Is incrementalism now a bad word?
I have been the epitome of incrementalism. As an engineer I know that large gradients can lead to catastrophic failures. President Obama has been as transformational a President that incrementalism allowed. That is not a knock on the President. It is just a fact.
President Obama has gotten many laws that Americans wanted passed. He has navigated the political waves to get as much done as incrementalism would allow.
President Obama’s signature accomplishment, the Affordable Care Act likely saved my life. The Affordable Care Act afforded my wife, who has Lupus, a preexisting condition, the right to purchase health insurance under the same terms of any healthy American. Why? The President made the incremental choice to remove preexisting conditions as a part of insurance companies’ risk management. That one move helped millions and in the process likely saved millions of lives.
Incrementalism was necessary because neither the Democratic Party nor the Republican Party would run the risk of of upsetting their wealthy benefactors or the corporatocracy. Americans got expanded access to healthcare while insurance companies ensured they maintained the biggest fraud on the American population, collecting a hefty fee to pay a bill at best or deny care at worst.
Incrementalism in solving the student debt problem provided some relief for some. However those with private loans were left in the cold. They cannot even get the relief of bankruptcy in the aggregate.
The American middle-class had been asked to accept incrementalism for decades. Why? To make change palatable for the wealthy, for the oligarchy, for the plutocracy. That one-sided compromise was bearable as long as the trajectory of the middle-class followed some modicum of upward mobility.
I am no longer an incrementalist. Politicians preaching incrementalism as pragmatism have failed us all. Incrementalism isn’t pragmatism. It isn’t a logical acceptance of the possible. It is the coercion of a population paralyzed by fear. It is mental enslavement of a people who simply cannot visualize their innate collective power. In effect incrementalism has turned into virtual suicide.
The Democratic Party is currently faced with a fork in the road. The party will take one of two paths, the status quo where incrementalism will continue to reign or a political revolution where the middle-class rises up and asserts its worth.
Most reading this likely agree that the middle-class has been in decline for the last 40 years are so. Most also know that much of the perceived middle-class prosperity in the 1990s was built on the quicksand of personal debt and speculation as opposed to growing wages and wealth.
When Ronald Reagan cut taxes he was not incremental. When insurance companies raise prices they are not being incremental. When a barrel of oil increases in price, the pump shock that immediately follows is not incremental. Incrementalism in the Affordable Care Act means that insurance companies continue to be a wealth transfer engine from the taxpayer and the masses to executives and a wealthy few.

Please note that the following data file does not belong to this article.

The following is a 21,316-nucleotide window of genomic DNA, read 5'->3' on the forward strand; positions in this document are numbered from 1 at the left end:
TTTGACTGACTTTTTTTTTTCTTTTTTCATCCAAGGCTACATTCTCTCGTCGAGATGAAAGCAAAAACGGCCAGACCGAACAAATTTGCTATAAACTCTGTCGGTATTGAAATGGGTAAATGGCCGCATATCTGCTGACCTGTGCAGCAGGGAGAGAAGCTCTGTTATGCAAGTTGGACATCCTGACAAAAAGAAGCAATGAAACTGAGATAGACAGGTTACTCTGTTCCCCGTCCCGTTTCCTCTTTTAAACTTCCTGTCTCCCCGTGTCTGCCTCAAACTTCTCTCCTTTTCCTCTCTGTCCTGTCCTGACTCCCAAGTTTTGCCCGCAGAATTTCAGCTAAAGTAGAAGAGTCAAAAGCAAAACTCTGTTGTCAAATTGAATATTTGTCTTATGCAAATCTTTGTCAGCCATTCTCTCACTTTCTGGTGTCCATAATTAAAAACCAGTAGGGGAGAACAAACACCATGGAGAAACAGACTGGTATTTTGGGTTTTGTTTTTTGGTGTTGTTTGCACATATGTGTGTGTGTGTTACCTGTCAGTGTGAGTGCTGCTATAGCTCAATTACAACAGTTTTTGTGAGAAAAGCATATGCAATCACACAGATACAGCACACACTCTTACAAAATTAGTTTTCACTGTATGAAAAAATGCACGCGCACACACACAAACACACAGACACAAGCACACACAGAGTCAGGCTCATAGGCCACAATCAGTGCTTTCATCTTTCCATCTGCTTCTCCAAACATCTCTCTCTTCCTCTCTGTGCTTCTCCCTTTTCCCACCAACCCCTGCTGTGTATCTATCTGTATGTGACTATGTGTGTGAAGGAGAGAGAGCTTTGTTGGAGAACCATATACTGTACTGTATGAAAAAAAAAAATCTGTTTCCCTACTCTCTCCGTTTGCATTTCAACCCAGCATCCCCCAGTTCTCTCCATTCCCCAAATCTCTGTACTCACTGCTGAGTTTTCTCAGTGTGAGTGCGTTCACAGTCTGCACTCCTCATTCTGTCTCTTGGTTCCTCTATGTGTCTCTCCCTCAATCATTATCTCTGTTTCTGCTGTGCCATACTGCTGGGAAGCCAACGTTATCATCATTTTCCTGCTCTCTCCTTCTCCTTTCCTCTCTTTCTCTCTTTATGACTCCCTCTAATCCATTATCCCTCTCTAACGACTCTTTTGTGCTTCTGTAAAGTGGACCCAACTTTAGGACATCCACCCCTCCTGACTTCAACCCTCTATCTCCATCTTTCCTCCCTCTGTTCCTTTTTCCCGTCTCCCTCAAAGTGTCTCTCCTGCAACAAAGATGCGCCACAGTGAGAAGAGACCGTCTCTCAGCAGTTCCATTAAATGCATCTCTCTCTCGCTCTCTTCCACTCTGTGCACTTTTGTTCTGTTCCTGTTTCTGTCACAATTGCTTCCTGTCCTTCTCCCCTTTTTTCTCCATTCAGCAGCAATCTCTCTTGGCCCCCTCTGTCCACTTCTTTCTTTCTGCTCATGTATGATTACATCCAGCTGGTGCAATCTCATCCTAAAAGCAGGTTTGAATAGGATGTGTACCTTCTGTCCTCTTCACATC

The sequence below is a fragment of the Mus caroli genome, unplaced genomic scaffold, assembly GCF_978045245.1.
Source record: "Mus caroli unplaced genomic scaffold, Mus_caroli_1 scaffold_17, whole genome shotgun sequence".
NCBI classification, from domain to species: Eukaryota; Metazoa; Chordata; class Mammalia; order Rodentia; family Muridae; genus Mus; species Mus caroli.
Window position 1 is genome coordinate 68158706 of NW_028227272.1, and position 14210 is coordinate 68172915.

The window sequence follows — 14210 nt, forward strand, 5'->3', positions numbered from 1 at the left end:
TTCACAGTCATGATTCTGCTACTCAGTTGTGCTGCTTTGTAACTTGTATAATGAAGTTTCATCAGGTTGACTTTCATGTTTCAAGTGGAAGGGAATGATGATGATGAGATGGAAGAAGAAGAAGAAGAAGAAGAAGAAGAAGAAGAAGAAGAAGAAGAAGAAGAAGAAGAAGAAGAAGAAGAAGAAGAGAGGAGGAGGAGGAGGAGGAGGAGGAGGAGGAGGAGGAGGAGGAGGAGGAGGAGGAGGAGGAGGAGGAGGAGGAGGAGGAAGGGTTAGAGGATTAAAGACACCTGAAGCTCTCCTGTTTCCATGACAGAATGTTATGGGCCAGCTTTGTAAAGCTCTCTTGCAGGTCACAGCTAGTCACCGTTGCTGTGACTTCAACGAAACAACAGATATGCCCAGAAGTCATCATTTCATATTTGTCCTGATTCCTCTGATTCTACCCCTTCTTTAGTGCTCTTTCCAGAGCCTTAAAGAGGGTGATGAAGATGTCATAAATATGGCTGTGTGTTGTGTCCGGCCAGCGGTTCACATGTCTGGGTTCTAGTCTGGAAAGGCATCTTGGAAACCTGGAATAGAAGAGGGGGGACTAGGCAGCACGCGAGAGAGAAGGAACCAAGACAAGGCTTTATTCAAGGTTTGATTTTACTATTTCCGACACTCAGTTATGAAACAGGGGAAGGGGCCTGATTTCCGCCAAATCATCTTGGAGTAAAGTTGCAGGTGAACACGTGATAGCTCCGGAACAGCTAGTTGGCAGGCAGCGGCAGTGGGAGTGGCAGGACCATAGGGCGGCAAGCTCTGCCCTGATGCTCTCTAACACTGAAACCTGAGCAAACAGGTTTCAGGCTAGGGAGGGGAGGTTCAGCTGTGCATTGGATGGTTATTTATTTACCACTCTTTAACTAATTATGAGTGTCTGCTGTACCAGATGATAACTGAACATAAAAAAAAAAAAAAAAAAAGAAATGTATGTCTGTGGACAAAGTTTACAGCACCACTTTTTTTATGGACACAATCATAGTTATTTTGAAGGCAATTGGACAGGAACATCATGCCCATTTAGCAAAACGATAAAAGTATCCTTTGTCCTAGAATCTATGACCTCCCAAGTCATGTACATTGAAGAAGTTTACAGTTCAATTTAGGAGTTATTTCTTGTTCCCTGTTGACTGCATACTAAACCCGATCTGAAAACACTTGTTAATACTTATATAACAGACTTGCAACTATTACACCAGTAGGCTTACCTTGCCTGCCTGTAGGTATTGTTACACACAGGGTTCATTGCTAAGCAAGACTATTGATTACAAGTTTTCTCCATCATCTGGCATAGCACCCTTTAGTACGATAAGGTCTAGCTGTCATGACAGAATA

America is rarely incremental when using it’s military might to attain a desired outcome. Ultimately it is always successful in one form or the other. The military industrial complex remains fed and sometimes the military action ensures a region is left ripe for capitalism to effect its ultimate goals. Why should the middle-class continue to accept a suicidal incrementalism?
It is clear that a Republican takeover in 2016 will have no problem dissing incrementalism. They are telegraphing their Randian policies. Of course they are great marketers who are able to sell many on a false and destructive unattainable self-sufficiency as their policies feed the greed of the plutocracy with the excess labor and the pilfered capital of the masses.
The Democratic Party created a huge vacuum in order to ensure an entitled candidate would win. Most of that vacuum was filled with an unlikely progressive candidate whose policies are much more appealing to the middle-class. That candidate was deemed unlikely to realistically contest because he is a democratic socialist. Unfortunately for the democratic establishment, not understanding the plight of the middle-class as many sit in their ivory towers, is shaking up the entire democratic primary. Insularity is dangerous for any party.
So what are Democrats to do? I cannot tell you what to do. I know what I am going to do. I will be writing, talking, preaching, engaging, enlightening, and educating every single person I encounter to first encourage them to assert their worth as citizens. I will ask them how successful our incrementalism in policies has been for their financial and medical well-being and the well-being of their families in the aggregate. I will tell them there was a time when incrementalism was the only pragmatic answer. I will tell them that reality proves it has outlived its usefulness. I will ultimately urge them to follow the path of fork that proposes the policies they want.
Most importantly, I will remind them that electing those who represent the policies they want is only the beginning. Total fearless engagement and demands must follow. Lastly, I will urge them to replicate themselves to ensure a critical mass that creates a sustainable chain reaction is maintained, the political revolution.